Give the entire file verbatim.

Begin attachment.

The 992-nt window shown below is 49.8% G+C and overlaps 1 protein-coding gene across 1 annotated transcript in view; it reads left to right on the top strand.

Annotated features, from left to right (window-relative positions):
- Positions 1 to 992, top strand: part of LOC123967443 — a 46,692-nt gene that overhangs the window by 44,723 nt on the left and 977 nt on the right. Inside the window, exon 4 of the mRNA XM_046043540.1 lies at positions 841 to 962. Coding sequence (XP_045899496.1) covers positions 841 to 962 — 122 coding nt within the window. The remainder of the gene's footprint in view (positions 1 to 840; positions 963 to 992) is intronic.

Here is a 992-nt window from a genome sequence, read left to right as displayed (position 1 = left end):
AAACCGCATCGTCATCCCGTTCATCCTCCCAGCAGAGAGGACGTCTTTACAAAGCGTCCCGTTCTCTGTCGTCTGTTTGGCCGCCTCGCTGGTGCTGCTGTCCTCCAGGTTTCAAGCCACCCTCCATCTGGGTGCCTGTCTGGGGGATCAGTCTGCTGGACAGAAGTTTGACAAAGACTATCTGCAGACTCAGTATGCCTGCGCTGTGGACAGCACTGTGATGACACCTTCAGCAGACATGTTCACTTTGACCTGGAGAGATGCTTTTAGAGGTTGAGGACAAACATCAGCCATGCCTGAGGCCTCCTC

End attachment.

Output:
The 992-nt window shown below is 49.8% G+C and overlaps 1 protein-coding gene across 1 annotated transcript in view; it reads left to right on the top strand.

Annotated features, from left to right (window-relative positions):
- Positions 1 to 992, top strand: part of LOC123967443 — a 46,692-nt gene that overhangs the window by 44,723 nt on the left and 977 nt on the right. Inside the window, exon 4 of the mRNA XM_046043540.1 lies at positions 841 to 962. Coding sequence (XP_045899496.1) covers positions 841 to 962 — 122 coding nt within the window. The remainder of the gene's footprint in view (positions 1 to 840; positions 963 to 992) is intronic.

Here is a 992-nt window from a genome sequence, read left to right as displayed (position 1 = left end):
AAACCGCATCGTCATCCCGTTCATCCTCCCAGCAGAGAGGACGTCTTTACAAAGCGTCCCGTTCTCTGTCGTCTGTTTGGCCGCCTCGCTGGTGCTGCTGTCCTCCAGGTTTCAAGCCACCCTCCATCTGGGTGCCTGTCTGGGGGATCAGTCTGCTGGACAGAAGTTTGACAAAGACTATCTGCAGACTCAGTATGCCTGCGCTGTGGACAGCACTGTGATGACACCTTCAGCAGACATGTTCACTTTGACCTGGAGAGATGCTTTTAGAGGTTGAGGACAAACATCAGCCATGCCTGAGGCCTCCTC